Nursing a Grudge

From the moment I learned to love books, I have had a love-hate relationship with the library.

Before I could read, I loved the library because it held a treasure-trove of books with pictures. I could pull them off the shelves and invent the stories in my head. Sure, I knew that someone else had created words that directed the story of the pictures, but I didn’t care. The pictures contained all I needed to create my own version. I loved the library.

When I finally learned to read at the advanced age of eight, I had a traumatic experience at the library. The austere lady at the desk grimaced in disdain when I brought my stack of 22 books to check out. Mostly chapter books. “You’ll never finish those in two weeks,” she accused me. “What’s the point in checking them all out now?”

I hated the library. I nursed a secret grudge against librarians—lumping everyone in the profession behind that pointy finger of warning. Her words served as a challenge, and two weeks later I proudly returned all 22 books—read (the 12 chapter books) and reread (the 10 picture books).

The older I became, the more difficulty I had returning books to the library on time, though. School, life, marriage, children, and work all got in the way of my reading addiction. But I still checked out books—which created my problem with refinement.

Searching High and Low

Every library has its unique fee scale. Children’s books carried a ten-cent-a-day fine. Adult books (presumably because adults are more responsible) carried a dollar-a-day fine. I usually kept up on returning books in a timely manner, but the summer Pedro had cancer, things got out of hand.

I received a letter from my local library informing me that I owed $98.00 in fines. In my defense, I let my daughters check out books on my card—so now three of us with varying degrees of addiction made regular treks to the library.The most important lesson I ever learned in a library didn't come from a book.

In addition, my fines had fines because of non-payment. They sent the original notice to an old email address that I never checked. I had been re-fined.

I scrambled around the house, seeking library books under the kids’ beds, between sofa cushions, in car pockets, and under that pile of clean laundry I hadn’t folded in three weeks.

As I found each book, I checked it off the list. A fog of hopelessness rolled over me. How would I find them all? In 12 hours I had a flight to San Francisco where I would spend a week with Pedro as he received yet again another cancer treatment.

My life over the past five months had fallen and risen with the state of Pedro’s health. The $98.00 fine seemed like the last nail in my coffin. I sat on the floor next to the bed and sobbed.

Call the library, the voice of common sense whispered in my ear. I picked up my phone and punched in the number—praying that my latent fear of librarians and tear-sogged voice would hold out through my explanation.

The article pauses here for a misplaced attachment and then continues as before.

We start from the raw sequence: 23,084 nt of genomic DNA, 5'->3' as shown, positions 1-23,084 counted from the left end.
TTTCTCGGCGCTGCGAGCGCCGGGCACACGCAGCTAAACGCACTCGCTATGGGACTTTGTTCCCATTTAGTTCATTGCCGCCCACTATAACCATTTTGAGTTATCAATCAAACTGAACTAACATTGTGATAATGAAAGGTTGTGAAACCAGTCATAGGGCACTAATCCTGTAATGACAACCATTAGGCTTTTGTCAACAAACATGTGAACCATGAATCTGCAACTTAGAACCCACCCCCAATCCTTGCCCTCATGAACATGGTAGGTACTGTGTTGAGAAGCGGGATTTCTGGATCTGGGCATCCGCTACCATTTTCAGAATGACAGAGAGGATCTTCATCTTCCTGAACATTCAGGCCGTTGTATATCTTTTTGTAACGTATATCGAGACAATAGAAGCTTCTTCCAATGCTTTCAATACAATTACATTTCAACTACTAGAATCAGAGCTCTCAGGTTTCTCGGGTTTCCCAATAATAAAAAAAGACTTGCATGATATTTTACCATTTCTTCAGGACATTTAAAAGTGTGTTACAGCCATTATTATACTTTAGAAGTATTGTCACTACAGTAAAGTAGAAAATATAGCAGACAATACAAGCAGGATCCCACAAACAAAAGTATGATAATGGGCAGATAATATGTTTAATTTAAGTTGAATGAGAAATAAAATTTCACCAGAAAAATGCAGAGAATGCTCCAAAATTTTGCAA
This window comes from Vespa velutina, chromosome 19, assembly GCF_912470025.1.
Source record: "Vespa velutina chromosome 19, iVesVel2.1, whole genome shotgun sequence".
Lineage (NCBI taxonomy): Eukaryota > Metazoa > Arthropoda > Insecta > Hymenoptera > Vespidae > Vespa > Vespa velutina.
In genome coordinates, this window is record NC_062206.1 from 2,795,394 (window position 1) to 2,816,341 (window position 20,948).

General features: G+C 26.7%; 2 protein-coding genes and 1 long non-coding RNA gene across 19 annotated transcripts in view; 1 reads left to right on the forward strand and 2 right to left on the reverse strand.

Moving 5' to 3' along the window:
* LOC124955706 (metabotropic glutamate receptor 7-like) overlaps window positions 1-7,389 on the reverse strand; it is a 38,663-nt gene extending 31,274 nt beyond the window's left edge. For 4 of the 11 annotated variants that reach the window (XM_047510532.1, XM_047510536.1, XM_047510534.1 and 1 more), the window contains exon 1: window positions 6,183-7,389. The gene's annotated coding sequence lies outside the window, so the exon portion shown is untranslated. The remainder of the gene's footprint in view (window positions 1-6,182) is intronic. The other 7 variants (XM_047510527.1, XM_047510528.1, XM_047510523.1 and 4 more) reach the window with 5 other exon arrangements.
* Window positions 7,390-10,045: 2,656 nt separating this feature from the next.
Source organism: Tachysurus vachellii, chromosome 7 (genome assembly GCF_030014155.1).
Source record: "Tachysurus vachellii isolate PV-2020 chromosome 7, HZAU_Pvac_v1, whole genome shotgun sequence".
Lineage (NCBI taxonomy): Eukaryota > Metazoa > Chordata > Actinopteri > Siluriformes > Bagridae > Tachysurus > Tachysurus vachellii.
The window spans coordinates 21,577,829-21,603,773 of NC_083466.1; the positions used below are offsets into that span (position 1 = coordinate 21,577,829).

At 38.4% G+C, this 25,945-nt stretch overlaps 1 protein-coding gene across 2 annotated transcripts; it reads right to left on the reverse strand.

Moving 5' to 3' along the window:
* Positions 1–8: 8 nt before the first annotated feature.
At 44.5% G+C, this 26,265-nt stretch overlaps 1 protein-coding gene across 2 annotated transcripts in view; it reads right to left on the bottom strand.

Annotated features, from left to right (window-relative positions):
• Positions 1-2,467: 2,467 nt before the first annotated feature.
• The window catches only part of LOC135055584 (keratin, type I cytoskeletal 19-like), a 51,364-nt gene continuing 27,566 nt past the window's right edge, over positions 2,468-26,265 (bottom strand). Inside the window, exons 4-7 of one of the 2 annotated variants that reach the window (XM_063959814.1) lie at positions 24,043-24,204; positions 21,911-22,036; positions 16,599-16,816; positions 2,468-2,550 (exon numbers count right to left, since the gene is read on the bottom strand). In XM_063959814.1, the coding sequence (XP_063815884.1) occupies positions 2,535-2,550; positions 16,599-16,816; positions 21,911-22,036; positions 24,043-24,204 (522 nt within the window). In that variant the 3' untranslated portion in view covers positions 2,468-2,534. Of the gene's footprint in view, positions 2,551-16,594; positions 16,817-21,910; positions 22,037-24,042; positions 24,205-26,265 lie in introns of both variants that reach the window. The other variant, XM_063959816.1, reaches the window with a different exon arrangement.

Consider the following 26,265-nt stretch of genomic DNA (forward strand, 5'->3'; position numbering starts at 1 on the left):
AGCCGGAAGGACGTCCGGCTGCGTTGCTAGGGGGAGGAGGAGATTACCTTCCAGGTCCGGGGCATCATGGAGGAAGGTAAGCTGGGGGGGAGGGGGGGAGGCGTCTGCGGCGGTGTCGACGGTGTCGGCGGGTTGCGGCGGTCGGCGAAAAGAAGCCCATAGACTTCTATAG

I don’t remember exactly what I said to her, but I do remember telling her I couldn’t find all of the books. My apology turned into an explanation for why I had let things slide and a promise that I would bring as many books in as I could find. My voice disobeyed me and rose and fell on the crackling scale as tears poured down my face. Snot turned my voice nasal.

“It’s ok,” the gentle voice on the other end of the line assured me. “I’ve gone through and excused all of your fines. In addition, I’ve rechecked out all of the books on your card for an entire month. If you need more time, just call and let me know.”

When I hung up the phone, a bemused smile flicked across my face. I love the library. Grace, pure and simple, had poured through the phone through the unlikely voice of the librarian.

Silly grudges shouldn't prevent me from treating everyone I encounter with #grace. Click To TweetI didn’t even have to ask. Oh, that I would remember to extend the same grace to those around me. I want to be refined like the librarian, not to re-fine others for their offenses against me. Silly grudges or past experiences shouldn’t prevent me from treating everyone I encounter with grace.


  1. 🙂 Your tweet may need to be refined. (at least how it reads at the moment)
    Oh Anita, what a moving story of grace. Thank you. I cannot imagine the pain and frustration at that notice of missing books at a time of stress.

    And another beautiful word usage. Many people will feel that they are paying the fine for their sin again and again and do not allow Jesus to pay their fine once and for all. We must learn from this.
    Blessings to you, dear friend!
    (#80 this week, two behind you!)

  2. What a great story. I think it is interesting how one bad experience left you having a bad taste in your mouth for all Liberians. Sometimes one person can really hurt us so it hard to remember that was just one moment in time. Good for you for calling. So happy you got some much needed grace.
    Amanda recently posted…A Woman Overseas – We Can Do So MuchMy Profile

    1. I know–and it’s also amazing how long I can cling to a silly grudge. There comes a point in our lives when we have to let those grudges go in order for grace to heal the hurts.

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Anita Ojeda

Anita Ojeda juggles writing with teaching high school English and history. When she's not lurking in odd places looking for rare birds, you can find her camping with her kids, adventuring with her husband or mountain biking with her students.

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